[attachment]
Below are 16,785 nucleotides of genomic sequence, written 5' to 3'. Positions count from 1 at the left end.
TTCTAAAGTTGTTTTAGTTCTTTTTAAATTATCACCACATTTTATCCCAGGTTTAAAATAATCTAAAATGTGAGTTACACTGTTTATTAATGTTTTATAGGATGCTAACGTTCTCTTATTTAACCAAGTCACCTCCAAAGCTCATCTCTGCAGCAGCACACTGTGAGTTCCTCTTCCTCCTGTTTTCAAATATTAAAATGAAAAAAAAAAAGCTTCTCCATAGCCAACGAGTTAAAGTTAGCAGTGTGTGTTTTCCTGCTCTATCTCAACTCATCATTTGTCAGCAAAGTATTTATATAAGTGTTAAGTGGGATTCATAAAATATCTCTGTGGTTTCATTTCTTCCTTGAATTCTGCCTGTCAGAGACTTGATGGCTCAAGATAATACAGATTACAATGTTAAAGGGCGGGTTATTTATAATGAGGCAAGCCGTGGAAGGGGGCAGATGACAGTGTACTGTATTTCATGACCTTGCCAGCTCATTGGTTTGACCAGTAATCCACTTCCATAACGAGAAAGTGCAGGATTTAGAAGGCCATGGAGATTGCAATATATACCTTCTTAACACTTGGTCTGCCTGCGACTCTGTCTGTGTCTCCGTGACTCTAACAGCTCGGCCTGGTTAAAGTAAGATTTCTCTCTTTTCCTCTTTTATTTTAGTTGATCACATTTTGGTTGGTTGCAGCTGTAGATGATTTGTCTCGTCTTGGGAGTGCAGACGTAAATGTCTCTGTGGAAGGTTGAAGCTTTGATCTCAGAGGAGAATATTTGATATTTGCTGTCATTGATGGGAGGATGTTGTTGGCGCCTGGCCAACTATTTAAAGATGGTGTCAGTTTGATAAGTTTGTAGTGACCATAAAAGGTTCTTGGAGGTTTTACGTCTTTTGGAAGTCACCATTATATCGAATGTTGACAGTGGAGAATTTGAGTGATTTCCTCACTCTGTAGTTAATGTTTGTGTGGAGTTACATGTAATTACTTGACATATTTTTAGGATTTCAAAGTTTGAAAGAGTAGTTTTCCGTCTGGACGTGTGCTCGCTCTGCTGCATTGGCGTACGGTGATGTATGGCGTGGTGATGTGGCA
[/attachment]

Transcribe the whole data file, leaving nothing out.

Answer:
Below are 16,785 nucleotides of genomic sequence, written 5' to 3'. Positions count from 1 at the left end.
TTCTAAAGTTGTTTTAGTTCTTTTTAAATTATCACCACATTTTATCCCAGGTTTAAAATAATCTAAAATGTGAGTTACACTGTTTATTAATGTTTTATAGGATGCTAACGTTCTCTTATTTAACCAAGTCACCTCCAAAGCTCATCTCTGCAGCAGCACACTGTGAGTTCCTCTTCCTCCTGTTTTCAAATATTAAAATGAAAAAAAAAAAGCTTCTCCATAGCCAACGAGTTAAAGTTAGCAGTGTGTGTTTTCCTGCTCTATCTCAACTCATCATTTGTCAGCAAAGTATTTATATAAGTGTTAAGTGGGATTCATAAAATATCTCTGTGGTTTCATTTCTTCCTTGAATTCTGCCTGTCAGAGACTTGATGGCTCAAGATAATACAGATTACAATGTTAAAGGGCGGGTTATTTATAATGAGGCAAGCCGTGGAAGGGGGCAGATGACAGTGTACTGTATTTCATGACCTTGCCAGCTCATTGGTTTGACCAGTAATCCACTTCCATAACGAGAAAGTGCAGGATTTAGAAGGCCATGGAGATTGCAATATATACCTTCTTAACACTTGGTCTGCCTGCGACTCTGTCTGTGTCTCCGTGACTCTAACAGCTCGGCCTGGTTAAAGTAAGATTTCTCTCTTTTCCTCTTTTATTTTAGTTGATCACATTTTGGTTGGTTGCAGCTGTAGATGATTTGTCTCGTCTTGGGAGTGCAGACGTAAATGTCTCTGTGGAAGGTTGAAGCTTTGATCTCAGAGGAGAATATTTGATATTTGCTGTCATTGATGGGAGGATGTTGTTGGCGCCTGGCCAACTATTTAAAGATGGTGTCAGTTTGATAAGTTTGTAGTGACCATAAAAGGTTCTTGGAGGTTTTACGTCTTTTGGAAGTCACCATTATATCGAATGTTGACAGTGGAGAATTTGAGTGATTTCCTCACTCTGTAGTTAATGTTTGTGTGGAGTTACATGTAATTACTTGACATATTTTTAGGATTTCAAAGTTTGAAAGAGTAGTTTTCCGTCTGGACGTGTGCTCGCTCTGCTGCATTGGCGTACGGTGATGTATGGCGTGGTGATGTGGCA